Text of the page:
I’ve been having many conversations lately with people in the midst of re-creating themselves. They are taking risks, trying new things, are excited about some of their new directions; however, they’re also butting up against the angst of change.
In step #5 of my 7 1/2 Steps to Transcend the Status Quo, I say: Get a plan for uncertainty. It’s the times of not knowing what to do, how to do it, when to do it, why to do it .. that get us in the hot seat. You see, when involved in change, we are way outside our comfort zone. It seems it would be so much easier to return to the space of doing what we already know, even though it’s not fulfilling or isn’t working. I mean, right? AT least with the old, we know what to expect, we’re not caught off guard. Example: If we have a job and can depend on a steady income, it’s easier to not leave than to risk NOT making money for a bit while we look for or try something different. If we live in a decent place in a nice neighborhood, in a nice city, in a nice state and we know a lot of people … even if we’re bored there, we want to stay, because … if we move someplace else.. what might it be like? Right?
Making a change, shifting a behavior involves a huge learning curve. We are in uncharted waters. Say you always worked in a company and now you’re the boss of your own company. You have to do it all and you probably don’t know how to do it all. You could hire help, but maybe you can’t afford to yet… so, the learning curve.
Let’s zoom down now into the emotional side. There’s the practical side .. the decision making side, weighing the pros and cons of a change. Say you decide you’re close to doing it OR you’ve already made the shift. Here’s what happens:
On the one side, you’re feeling:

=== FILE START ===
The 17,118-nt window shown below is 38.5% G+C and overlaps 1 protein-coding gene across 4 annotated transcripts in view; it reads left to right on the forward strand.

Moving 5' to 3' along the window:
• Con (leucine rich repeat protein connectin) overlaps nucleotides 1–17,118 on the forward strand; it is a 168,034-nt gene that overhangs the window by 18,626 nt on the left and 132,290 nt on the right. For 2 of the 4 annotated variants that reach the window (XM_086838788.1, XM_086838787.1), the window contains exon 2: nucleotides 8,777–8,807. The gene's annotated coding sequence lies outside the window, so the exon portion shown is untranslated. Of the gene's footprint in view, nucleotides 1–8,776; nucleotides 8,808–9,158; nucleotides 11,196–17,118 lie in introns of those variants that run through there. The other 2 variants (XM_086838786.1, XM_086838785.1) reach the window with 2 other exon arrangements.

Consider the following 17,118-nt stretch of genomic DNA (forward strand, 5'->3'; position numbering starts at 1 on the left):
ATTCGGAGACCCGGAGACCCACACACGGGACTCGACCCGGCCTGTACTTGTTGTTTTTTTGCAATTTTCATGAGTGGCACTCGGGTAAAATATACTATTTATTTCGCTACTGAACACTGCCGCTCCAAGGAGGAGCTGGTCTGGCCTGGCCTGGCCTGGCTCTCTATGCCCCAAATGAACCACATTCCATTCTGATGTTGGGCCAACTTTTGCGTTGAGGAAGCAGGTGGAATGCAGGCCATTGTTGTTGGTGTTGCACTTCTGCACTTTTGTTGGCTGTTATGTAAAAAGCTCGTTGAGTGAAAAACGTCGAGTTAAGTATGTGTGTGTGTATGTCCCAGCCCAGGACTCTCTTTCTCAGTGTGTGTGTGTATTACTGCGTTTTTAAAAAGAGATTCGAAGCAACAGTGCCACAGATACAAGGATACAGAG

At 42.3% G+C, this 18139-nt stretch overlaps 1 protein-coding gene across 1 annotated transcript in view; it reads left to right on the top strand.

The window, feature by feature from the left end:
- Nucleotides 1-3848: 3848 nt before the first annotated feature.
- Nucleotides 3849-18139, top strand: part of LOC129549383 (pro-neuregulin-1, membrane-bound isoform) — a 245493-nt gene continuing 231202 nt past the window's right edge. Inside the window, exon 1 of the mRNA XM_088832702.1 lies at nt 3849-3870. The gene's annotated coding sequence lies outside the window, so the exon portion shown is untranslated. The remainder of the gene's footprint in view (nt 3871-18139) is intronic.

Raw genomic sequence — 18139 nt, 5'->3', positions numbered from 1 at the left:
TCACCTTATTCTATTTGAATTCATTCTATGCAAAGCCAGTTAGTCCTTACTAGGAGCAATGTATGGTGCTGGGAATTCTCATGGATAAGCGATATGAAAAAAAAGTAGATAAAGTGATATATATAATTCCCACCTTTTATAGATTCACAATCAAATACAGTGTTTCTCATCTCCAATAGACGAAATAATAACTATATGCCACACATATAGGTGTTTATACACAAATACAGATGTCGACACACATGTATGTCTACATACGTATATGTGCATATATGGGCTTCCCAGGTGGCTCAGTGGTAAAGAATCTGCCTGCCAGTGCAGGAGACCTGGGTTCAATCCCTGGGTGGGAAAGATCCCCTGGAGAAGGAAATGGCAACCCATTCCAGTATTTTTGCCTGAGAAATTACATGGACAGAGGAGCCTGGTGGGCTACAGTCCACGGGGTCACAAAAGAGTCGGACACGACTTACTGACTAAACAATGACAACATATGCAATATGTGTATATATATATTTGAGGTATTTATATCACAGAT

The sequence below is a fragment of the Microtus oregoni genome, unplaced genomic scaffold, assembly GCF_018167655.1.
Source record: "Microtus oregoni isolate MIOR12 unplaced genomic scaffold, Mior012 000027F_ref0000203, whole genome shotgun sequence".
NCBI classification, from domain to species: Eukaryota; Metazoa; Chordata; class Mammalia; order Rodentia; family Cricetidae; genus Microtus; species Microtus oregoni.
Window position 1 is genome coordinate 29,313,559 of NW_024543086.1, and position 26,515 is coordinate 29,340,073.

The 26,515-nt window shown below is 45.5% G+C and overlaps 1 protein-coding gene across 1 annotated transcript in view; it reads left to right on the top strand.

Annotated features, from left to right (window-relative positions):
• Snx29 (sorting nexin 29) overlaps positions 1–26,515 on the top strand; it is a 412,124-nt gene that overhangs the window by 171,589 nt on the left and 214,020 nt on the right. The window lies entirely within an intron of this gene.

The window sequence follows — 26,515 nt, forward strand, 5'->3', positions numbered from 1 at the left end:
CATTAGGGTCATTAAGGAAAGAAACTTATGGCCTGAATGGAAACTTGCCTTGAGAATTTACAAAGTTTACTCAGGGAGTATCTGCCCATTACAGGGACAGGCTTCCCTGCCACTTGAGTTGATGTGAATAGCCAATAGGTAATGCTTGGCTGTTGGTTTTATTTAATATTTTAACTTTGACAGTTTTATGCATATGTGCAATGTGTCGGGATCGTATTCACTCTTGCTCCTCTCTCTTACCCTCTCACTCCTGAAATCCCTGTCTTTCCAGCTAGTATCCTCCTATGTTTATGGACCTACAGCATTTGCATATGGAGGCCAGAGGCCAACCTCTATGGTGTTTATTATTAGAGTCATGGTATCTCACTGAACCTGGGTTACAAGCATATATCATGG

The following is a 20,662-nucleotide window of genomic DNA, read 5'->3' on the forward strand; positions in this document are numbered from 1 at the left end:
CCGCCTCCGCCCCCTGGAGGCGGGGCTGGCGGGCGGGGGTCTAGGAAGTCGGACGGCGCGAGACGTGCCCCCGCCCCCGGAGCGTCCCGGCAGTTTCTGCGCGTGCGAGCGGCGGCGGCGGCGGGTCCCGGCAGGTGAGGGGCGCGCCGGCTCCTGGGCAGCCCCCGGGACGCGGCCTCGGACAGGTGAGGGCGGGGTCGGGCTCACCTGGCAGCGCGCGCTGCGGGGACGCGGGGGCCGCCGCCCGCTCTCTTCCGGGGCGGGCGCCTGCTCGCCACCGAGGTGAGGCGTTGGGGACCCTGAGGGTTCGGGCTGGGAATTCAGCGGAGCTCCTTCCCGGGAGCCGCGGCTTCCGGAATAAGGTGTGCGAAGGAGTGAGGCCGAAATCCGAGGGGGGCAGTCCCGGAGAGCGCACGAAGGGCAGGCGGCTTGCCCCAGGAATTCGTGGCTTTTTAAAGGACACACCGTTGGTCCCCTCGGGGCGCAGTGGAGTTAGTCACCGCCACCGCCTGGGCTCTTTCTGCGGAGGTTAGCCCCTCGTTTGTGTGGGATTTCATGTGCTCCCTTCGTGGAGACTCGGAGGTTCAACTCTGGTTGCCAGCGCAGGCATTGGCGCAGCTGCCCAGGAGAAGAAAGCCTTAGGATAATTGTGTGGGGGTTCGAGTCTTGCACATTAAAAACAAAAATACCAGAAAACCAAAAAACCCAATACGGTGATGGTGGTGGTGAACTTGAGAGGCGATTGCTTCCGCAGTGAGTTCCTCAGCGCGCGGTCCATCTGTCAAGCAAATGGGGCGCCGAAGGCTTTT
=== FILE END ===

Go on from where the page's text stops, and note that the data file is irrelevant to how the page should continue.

• Difficulty in accepting help or asking for it
• A Sense of righteousness … e.g. “I know what I’m talking about, you can’t tell, etc”
• Impatience — things aren’t happening fast enough.
Sound familiar? It certainly does to me. That about sums up my negative side or the challenging side of my personality.
However, on the other side, there are some more useful ways to be or feel.
• Be authentic/ humble
• Be passionate
• Be open
• Ask for what you need and be willing to accept it
• Be vulnerable
• Be truthful
• Be optimisitc
• Be CLEAR about your goals
Do you have some of these ways of being? I do.
In a recent conversation with a wonderful mentor of mine, she challenged me to look at both sides of my schizophrenic self. I’m all of this stuff.
I’m incredibly independent, driven, a bit demanding at times, self-righteous, impatient .. and I’m incredibly fearful at times.
However, I also am all of the things on the second list.
In our conversation, we determined that all I have to do when I’m in the space of the first list is CHOOSE to shift to my other ways of being.
In a moment, when fearful, I can CHOOSE to be vulnerable .. that gives me more choice: I can stay with the fear, and cry and curl up and vent (sometimes very useful) … OR I can choose to be optimistic, remember how passionate I am and ask for help.
The way through (there is no “way out”) .. is to CHOOSE in the moment how you want to be. Try it on, see if it works.
Reinvention is not easy, but it is very rewarding. Remember what I often say:
“Don’t die with your dreams inside you.” … take on the life, job, relationship, etc that you want … have it your way.
Have a great weekend.